4. Identifying brand advocates and influencers in your space

One of the biggest benefits of monitoring social media is fostering strong connections with brand champions and those who are most influential in the industry. B2B companies can find company or industry critics, listen to what they are saying, and respond suitably. 

When creative agency Supernatural used social listening to uncover data about consumer airplane behavior and air travel etiquette, they gained valuable insights from millions of travel enthusiasts. Armed with this information, the agency helped KAYAK launch a successful campaign aimed at decoding modern travel norms. 

Similarly, global nonprofit Potential Energy Coalition (PEC) used social listening to track online discussions related to climate change. Through their research, the PEC team found important topics and public opinions and uncovered a highly influential audience within their communities: moms. The nonprofit then launched its Science Moms campaign, aiming to engage influencers in the space to inspire change.

5. Keeping tabs on the competition

Although branded conversation for B2B companies is generally lower than for B2C brands, you might be surprised to see the amount of chatter surrounding your competitors, including discussions about what they’re not doing.

Doing an online competitive analysis can be highly beneficial for B2B brands. You can estimate your share of voice compared to your competitors and assess changes in online performance. Brands can also monitor channel growth and media coverage and gain insights into customer perception and competitive advantages. 

For instance, media and creative agency Helen & Gertrude regularly use social listening to help clients better understand their competitive landscape. When monitoring competitors for their clients, the agency can spot competitor announcements or launches that could’ve been overlooked otherwise, and see how competitor campaigns are running.

The agency team can then use this data to show their clients how competitors’ campaigns are doing, both in numbers and in the type of response they're getting online.

6. Discovering and leveraging product feedback

Social media gives companies the ability to get quick, unincentivized feedback they require to stay agile. This can be especially helpful for businesses that don’t have the budget for research and development.

Identifying what people like or dislike about your product will help you understand how to better satisfy customers’ and prospects’ needs.

We once explored what people were saying online about music streaming services. What we found is that many people complained about unwanted ads, getting wrong recommendations, and dealing with in-app bugs.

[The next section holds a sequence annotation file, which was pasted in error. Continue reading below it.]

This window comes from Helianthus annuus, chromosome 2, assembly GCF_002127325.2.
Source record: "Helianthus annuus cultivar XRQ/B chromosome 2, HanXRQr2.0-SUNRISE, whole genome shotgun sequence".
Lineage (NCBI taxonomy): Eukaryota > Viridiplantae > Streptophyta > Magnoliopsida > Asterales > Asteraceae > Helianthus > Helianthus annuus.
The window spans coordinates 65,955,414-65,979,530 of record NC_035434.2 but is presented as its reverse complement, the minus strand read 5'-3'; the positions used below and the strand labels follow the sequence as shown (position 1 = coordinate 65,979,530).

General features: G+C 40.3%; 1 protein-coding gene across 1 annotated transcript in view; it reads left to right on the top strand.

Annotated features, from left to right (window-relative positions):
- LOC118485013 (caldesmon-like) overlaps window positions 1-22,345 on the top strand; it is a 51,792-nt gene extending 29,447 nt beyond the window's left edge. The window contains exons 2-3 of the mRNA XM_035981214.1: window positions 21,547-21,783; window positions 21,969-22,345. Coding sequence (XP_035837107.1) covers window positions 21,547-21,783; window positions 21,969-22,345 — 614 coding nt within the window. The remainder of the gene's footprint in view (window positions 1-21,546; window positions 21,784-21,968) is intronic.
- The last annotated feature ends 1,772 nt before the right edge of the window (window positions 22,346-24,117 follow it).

In our State of Social report, we showed that consumers often compare different streaming services online and complain about problems with buffering and freezing. 

B2B brands that proactively monitor brand and industry-related conversations are more likely to discover valuable feedback they can use to improve their products and services and to enhance customer satisfaction

When Fetch Rewards used social listening to gather feedback on product features, they were able to make improvements based on real-time user insights. On one occasion, they monitored online user reactions around a new feature, which allowed people to connect with friends in the app. This helped Fetch Rewards analyze consumer perceptions in real time, identifying areas for product enhancement and leading to a more refined and user-friendly app experience.

7. Checking your brand health and establishing benchmarks

Social listening can help B2B brands establish benchmarks for themselves. Whether it’s comparing brands’ current and past performance or measuring against established industry metrics, benchmarks can help brands in their decision-making and strategic adjustments.

Here are just a few metrics brands should consider and benchmark against:

  • Share of voice
  • Reach
  • Engagement
  • Sentiment analysis
  • Emotion analysis
  • Brand associations
  • Price perception
  • Net Promoter Score (NPS)

Good luck on your quest to social media intelligence

Navigating the B2B business landscape can be complex, but social listening unveils untapped potential for brands seeking to understand their audience, competitors, position in the market, and the industry at large. 

By using social listening to understand what consumers genuinely care about, brands can gain a competitive edge and improve their strategies, leading to better business outcomes.